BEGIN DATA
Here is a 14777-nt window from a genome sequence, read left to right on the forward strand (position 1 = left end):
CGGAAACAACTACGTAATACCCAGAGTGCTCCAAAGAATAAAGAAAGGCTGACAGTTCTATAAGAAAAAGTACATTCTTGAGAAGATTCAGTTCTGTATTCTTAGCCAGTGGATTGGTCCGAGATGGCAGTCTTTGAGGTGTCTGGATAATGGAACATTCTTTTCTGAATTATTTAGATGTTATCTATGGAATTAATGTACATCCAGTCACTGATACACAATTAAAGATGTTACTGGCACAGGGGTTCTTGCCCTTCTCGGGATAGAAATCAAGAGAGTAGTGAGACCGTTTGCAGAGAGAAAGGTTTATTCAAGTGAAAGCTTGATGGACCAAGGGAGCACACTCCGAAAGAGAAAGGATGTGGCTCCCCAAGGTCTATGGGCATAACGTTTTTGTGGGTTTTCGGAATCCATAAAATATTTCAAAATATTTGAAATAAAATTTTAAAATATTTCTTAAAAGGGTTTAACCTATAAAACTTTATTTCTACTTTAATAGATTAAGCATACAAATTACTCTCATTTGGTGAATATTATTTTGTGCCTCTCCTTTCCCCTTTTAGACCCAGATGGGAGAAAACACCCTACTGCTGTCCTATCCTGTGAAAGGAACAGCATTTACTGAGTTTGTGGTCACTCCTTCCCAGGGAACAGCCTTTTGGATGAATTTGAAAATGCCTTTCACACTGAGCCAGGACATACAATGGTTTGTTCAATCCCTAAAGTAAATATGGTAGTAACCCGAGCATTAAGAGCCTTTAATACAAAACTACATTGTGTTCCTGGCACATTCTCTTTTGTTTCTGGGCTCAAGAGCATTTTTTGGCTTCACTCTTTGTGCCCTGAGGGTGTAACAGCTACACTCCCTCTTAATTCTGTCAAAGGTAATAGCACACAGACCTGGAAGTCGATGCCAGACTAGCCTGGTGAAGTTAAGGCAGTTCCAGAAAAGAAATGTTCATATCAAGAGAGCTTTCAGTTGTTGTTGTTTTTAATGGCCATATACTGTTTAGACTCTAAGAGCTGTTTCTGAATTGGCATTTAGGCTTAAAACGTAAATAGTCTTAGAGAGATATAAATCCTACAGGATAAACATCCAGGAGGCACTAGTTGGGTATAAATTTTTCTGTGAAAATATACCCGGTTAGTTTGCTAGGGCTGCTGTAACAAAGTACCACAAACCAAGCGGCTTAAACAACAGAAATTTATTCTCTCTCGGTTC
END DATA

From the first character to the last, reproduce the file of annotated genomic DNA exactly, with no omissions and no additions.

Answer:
Here is a 14777-nt window from a genome sequence, read left to right on the forward strand (position 1 = left end):
CGGAAACAACTACGTAATACCCAGAGTGCTCCAAAGAATAAAGAAAGGCTGACAGTTCTATAAGAAAAAGTACATTCTTGAGAAGATTCAGTTCTGTATTCTTAGCCAGTGGATTGGTCCGAGATGGCAGTCTTTGAGGTGTCTGGATAATGGAACATTCTTTTCTGAATTATTTAGATGTTATCTATGGAATTAATGTACATCCAGTCACTGATACACAATTAAAGATGTTACTGGCACAGGGGTTCTTGCCCTTCTCGGGATAGAAATCAAGAGAGTAGTGAGACCGTTTGCAGAGAGAAAGGTTTATTCAAGTGAAAGCTTGATGGACCAAGGGAGCACACTCCGAAAGAGAAAGGATGTGGCTCCCCAAGGTCTATGGGCATAACGTTTTTGTGGGTTTTCGGAATCCATAAAATATTTCAAAATATTTGAAATAAAATTTTAAAATATTTCTTAAAAGGGTTTAACCTATAAAACTTTATTTCTACTTTAATAGATTAAGCATACAAATTACTCTCATTTGGTGAATATTATTTTGTGCCTCTCCTTTCCCCTTTTAGACCCAGATGGGAGAAAACACCCTACTGCTGTCCTATCCTGTGAAAGGAACAGCATTTACTGAGTTTGTGGTCACTCCTTCCCAGGGAACAGCCTTTTGGATGAATTTGAAAATGCCTTTCACACTGAGCCAGGACATACAATGGTTTGTTCAATCCCTAAAGTAAATATGGTAGTAACCCGAGCATTAAGAGCCTTTAATACAAAACTACATTGTGTTCCTGGCACATTCTCTTTTGTTTCTGGGCTCAAGAGCATTTTTTGGCTTCACTCTTTGTGCCCTGAGGGTGTAACAGCTACACTCCCTCTTAATTCTGTCAAAGGTAATAGCACACAGACCTGGAAGTCGATGCCAGACTAGCCTGGTGAAGTTAAGGCAGTTCCAGAAAAGAAATGTTCATATCAAGAGAGCTTTCAGTTGTTGTTGTTTTTAATGGCCATATACTGTTTAGACTCTAAGAGCTGTTTCTGAATTGGCATTTAGGCTTAAAACGTAAATAGTCTTAGAGAGATATAAATCCTACAGGATAAACATCCAGGAGGCACTAGTTGGGTATAAATTTTTCTGTGAAAATATACCCGGTTAGTTTGCTAGGGCTGCTGTAACAAAGTACCACAAACCAAGCGGCTTAAACAACAGAAATTTATTCTCTCTCGGTTC